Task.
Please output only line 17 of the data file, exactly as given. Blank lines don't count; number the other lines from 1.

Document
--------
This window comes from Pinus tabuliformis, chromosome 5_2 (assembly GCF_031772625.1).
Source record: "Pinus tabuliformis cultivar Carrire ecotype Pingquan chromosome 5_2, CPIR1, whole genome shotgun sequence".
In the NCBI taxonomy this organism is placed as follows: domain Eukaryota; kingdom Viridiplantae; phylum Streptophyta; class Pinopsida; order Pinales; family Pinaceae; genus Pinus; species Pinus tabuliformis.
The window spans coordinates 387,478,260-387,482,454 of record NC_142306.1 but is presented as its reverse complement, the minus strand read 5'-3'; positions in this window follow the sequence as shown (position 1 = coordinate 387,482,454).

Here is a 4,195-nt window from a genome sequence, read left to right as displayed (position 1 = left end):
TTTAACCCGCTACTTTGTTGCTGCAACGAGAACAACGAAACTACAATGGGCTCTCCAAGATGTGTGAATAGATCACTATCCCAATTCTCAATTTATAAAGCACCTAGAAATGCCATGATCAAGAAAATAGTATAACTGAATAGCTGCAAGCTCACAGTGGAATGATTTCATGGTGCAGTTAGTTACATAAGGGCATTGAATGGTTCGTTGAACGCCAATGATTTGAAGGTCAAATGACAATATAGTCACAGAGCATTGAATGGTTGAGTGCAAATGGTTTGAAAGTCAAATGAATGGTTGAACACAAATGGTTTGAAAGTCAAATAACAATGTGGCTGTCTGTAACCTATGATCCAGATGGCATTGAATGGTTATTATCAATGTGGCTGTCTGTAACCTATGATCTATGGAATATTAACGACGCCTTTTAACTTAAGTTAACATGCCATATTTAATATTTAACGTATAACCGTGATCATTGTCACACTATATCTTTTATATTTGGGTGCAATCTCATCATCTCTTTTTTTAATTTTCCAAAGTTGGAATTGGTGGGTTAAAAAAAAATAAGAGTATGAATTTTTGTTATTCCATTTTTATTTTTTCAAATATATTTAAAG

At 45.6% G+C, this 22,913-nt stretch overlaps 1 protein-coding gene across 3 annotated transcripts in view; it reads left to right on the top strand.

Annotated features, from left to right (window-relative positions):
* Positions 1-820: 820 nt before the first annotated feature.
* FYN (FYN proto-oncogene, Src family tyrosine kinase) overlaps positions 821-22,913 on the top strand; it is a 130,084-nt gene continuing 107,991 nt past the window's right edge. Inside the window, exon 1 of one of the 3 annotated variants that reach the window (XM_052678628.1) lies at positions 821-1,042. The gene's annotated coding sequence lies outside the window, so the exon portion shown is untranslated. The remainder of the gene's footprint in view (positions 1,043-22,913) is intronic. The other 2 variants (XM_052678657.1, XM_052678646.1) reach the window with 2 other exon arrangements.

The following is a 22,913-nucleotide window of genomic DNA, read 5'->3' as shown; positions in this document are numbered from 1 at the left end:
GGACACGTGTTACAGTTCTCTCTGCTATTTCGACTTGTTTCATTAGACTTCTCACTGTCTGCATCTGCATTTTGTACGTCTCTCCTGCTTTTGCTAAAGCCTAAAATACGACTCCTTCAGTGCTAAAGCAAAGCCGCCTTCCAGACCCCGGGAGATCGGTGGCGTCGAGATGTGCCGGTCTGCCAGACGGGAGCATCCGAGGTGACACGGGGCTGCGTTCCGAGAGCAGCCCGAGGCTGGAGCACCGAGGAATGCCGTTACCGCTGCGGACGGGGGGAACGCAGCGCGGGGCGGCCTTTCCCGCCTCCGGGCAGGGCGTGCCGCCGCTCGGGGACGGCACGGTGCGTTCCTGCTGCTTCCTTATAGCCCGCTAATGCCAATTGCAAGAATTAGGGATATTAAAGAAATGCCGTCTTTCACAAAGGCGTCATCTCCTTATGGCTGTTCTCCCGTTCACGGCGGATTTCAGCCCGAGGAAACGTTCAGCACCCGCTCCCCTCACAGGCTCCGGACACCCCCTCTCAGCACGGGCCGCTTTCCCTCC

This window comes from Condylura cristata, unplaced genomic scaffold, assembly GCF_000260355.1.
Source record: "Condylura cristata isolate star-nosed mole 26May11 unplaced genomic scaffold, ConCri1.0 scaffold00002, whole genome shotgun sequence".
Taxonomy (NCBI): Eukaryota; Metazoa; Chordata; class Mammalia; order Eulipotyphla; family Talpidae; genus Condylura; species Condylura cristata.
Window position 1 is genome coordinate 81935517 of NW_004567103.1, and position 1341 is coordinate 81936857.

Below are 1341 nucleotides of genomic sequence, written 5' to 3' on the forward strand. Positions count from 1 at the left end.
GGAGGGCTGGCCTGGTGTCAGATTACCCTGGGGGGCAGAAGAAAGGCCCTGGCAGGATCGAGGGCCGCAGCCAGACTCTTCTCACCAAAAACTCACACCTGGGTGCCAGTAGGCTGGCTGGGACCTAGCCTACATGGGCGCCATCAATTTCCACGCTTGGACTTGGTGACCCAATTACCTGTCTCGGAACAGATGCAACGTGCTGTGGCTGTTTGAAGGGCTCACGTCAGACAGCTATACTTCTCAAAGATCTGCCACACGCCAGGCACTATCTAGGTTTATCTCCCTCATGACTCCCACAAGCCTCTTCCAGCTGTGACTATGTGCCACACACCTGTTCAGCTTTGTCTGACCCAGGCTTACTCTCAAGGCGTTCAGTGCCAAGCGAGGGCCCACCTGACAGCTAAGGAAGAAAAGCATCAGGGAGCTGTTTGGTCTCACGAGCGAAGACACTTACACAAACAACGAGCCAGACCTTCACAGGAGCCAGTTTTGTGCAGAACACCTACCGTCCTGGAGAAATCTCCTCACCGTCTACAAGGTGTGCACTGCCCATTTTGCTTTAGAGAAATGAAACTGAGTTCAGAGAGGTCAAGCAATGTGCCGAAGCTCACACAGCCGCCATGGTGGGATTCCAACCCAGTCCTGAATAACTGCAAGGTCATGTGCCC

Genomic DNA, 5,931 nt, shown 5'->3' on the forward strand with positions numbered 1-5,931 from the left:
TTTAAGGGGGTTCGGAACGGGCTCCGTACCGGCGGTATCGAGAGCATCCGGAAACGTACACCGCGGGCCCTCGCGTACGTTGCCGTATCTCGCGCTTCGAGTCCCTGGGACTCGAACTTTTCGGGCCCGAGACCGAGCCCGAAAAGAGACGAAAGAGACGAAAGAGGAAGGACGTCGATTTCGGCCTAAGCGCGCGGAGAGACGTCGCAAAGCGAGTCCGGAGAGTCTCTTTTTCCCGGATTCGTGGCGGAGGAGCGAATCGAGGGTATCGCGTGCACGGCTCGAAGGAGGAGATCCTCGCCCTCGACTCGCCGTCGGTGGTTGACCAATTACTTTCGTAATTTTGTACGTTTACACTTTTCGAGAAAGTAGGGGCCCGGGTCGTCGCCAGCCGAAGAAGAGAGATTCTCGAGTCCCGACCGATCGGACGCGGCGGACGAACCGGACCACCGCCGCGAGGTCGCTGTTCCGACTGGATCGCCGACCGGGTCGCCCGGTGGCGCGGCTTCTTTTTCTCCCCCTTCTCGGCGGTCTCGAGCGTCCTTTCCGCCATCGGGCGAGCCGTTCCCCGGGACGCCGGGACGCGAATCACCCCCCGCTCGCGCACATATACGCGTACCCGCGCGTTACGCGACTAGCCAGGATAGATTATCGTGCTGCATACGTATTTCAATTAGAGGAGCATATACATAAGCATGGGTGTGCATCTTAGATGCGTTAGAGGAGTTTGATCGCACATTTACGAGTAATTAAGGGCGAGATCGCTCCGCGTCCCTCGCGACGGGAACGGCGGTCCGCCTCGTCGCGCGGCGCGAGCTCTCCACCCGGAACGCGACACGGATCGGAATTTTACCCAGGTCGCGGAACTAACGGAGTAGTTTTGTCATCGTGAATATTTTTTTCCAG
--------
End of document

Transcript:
Below are 1341 nucleotides of genomic sequence, written 5' to 3' on the forward strand. Positions count from 1 at the left end.